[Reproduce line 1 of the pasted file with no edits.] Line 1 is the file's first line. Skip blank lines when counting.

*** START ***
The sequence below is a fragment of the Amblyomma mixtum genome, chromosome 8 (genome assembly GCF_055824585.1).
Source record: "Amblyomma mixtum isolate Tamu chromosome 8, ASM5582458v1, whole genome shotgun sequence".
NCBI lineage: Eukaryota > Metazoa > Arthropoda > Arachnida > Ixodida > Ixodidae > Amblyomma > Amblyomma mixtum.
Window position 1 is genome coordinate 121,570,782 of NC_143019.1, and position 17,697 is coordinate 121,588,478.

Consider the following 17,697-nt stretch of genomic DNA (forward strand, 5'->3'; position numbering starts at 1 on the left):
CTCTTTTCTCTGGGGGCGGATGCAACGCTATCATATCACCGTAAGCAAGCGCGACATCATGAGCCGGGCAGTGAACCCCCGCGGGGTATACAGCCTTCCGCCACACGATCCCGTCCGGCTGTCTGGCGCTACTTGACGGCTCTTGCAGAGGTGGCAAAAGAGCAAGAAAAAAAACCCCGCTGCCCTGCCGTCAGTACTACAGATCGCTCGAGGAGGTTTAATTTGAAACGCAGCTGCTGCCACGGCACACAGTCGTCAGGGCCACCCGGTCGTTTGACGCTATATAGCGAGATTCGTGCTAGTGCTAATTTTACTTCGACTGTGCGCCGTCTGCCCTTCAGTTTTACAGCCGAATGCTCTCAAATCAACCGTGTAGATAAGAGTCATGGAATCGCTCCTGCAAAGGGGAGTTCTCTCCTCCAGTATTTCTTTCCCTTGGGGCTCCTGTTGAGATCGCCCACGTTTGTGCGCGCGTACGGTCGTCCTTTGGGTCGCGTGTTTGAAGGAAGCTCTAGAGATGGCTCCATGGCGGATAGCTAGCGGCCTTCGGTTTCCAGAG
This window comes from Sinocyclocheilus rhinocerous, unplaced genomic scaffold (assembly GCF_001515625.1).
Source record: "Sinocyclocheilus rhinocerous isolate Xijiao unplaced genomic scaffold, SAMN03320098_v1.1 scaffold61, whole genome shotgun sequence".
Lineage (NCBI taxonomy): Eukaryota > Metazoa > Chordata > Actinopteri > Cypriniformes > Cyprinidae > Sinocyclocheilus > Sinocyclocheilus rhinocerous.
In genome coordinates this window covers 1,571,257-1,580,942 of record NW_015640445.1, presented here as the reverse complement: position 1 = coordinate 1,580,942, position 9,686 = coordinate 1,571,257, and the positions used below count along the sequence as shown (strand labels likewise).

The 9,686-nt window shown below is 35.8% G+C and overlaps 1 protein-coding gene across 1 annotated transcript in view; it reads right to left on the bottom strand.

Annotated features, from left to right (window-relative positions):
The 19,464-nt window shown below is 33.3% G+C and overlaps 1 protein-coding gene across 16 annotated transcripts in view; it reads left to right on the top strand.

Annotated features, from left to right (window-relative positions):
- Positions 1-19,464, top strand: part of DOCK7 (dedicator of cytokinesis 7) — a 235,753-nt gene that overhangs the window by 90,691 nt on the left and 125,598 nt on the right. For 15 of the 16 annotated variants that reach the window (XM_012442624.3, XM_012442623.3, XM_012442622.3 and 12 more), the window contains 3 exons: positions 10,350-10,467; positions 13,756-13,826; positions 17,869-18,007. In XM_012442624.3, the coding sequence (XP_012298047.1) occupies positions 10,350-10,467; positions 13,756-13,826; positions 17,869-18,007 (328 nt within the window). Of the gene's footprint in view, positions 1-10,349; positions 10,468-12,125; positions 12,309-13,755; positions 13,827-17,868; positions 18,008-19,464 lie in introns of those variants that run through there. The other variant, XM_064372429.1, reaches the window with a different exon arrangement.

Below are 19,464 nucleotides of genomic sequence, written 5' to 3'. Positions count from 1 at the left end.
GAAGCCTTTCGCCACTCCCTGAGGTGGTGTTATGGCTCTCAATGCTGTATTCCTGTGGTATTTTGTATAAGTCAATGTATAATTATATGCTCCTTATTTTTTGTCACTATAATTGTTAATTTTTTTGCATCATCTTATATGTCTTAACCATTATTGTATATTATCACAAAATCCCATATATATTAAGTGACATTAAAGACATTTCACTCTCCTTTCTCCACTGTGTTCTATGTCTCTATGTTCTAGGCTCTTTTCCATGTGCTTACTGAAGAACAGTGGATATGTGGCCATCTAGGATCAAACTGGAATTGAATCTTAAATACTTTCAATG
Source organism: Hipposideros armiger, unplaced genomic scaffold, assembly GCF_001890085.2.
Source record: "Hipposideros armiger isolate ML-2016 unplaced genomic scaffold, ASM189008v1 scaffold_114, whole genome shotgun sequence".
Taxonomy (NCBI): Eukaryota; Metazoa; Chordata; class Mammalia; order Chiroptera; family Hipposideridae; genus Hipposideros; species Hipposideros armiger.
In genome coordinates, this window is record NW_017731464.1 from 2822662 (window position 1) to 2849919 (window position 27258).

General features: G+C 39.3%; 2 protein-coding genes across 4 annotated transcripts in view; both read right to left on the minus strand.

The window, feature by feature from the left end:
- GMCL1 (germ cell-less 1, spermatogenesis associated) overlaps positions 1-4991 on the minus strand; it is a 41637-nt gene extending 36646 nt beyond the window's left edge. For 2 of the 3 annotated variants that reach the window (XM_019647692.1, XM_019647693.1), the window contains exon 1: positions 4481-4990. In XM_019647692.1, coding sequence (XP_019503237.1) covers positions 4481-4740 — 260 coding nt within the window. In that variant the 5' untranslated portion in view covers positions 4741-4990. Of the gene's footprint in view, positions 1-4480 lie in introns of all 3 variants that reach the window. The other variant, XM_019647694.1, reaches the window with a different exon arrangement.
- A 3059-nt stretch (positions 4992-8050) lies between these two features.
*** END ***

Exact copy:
The sequence below is a fragment of the Amblyomma mixtum genome, chromosome 8 (genome assembly GCF_055824585.1).